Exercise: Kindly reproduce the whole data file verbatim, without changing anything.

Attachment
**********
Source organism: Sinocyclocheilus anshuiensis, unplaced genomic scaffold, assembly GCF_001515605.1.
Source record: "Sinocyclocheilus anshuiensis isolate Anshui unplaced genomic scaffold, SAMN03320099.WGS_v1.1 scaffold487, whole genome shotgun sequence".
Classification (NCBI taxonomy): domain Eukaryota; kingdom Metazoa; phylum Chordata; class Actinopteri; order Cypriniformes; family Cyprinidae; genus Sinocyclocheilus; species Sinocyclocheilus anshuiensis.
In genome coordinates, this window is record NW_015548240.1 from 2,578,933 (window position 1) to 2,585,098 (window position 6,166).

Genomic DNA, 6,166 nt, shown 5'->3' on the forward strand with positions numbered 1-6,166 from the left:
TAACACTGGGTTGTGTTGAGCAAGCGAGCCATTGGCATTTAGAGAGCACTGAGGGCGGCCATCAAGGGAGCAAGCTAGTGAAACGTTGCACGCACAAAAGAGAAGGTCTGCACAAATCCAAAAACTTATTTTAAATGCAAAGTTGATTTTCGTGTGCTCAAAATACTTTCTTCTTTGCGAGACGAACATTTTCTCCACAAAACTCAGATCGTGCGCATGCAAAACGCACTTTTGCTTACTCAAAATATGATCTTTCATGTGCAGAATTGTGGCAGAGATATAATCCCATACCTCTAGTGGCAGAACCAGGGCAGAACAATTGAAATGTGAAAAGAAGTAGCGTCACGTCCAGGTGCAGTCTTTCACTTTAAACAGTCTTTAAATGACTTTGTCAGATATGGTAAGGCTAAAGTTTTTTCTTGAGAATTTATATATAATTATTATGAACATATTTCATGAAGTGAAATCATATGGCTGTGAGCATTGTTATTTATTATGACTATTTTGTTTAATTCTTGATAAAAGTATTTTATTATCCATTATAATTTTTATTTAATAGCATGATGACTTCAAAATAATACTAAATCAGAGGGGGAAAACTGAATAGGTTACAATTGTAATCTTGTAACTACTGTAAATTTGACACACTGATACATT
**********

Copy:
Source organism: Sinocyclocheilus anshuiensis, unplaced genomic scaffold, assembly GCF_001515605.1.
Source record: "Sinocyclocheilus anshuiensis isolate Anshui unplaced genomic scaffold, SAMN03320099.WGS_v1.1 scaffold487, whole genome shotgun sequence".
Classification (NCBI taxonomy): domain Eukaryota; kingdom Metazoa; phylum Chordata; class Actinopteri; order Cypriniformes; family Cyprinidae; genus Sinocyclocheilus; species Sinocyclocheilus anshuiensis.
In genome coordinates, this window is record NW_015548240.1 from 2,578,933 (window position 1) to 2,585,098 (window position 6,166).

Genomic DNA, 6,166 nt, shown 5'->3' on the forward strand with positions numbered 1-6,166 from the left:
TAACACTGGGTTGTGTTGAGCAAGCGAGCCATTGGCATTTAGAGAGCACTGAGGGCGGCCATCAAGGGAGCAAGCTAGTGAAACGTTGCACGCACAAAAGAGAAGGTCTGCACAAATCCAAAAACTTATTTTAAATGCAAAGTTGATTTTCGTGTGCTCAAAATACTTTCTTCTTTGCGAGACGAACATTTTCTCCACAAAACTCAGATCGTGCGCATGCAAAACGCACTTTTGCTTACTCAAAATATGATCTTTCATGTGCAGAATTGTGGCAGAGATATAATCCCATACCTCTAGTGGCAGAACCAGGGCAGAACAATTGAAATGTGAAAAGAAGTAGCGTCACGTCCAGGTGCAGTCTTTCACTTTAAACAGTCTTTAAATGACTTTGTCAGATATGGTAAGGCTAAAGTTTTTTCTTGAGAATTTATATATAATTATTATGAACATATTTCATGAAGTGAAATCATATGGCTGTGAGCATTGTTATTTATTATGACTATTTTGTTTAATTCTTGATAAAAGTATTTTATTATCCATTATAATTTTTATTTAATAGCATGATGACTTCAAAATAATACTAAATCAGAGGGGGAAAACTGAATAGGTTACAATTGTAATCTTGTAACTACTGTAAATTTGACACACTGATACATT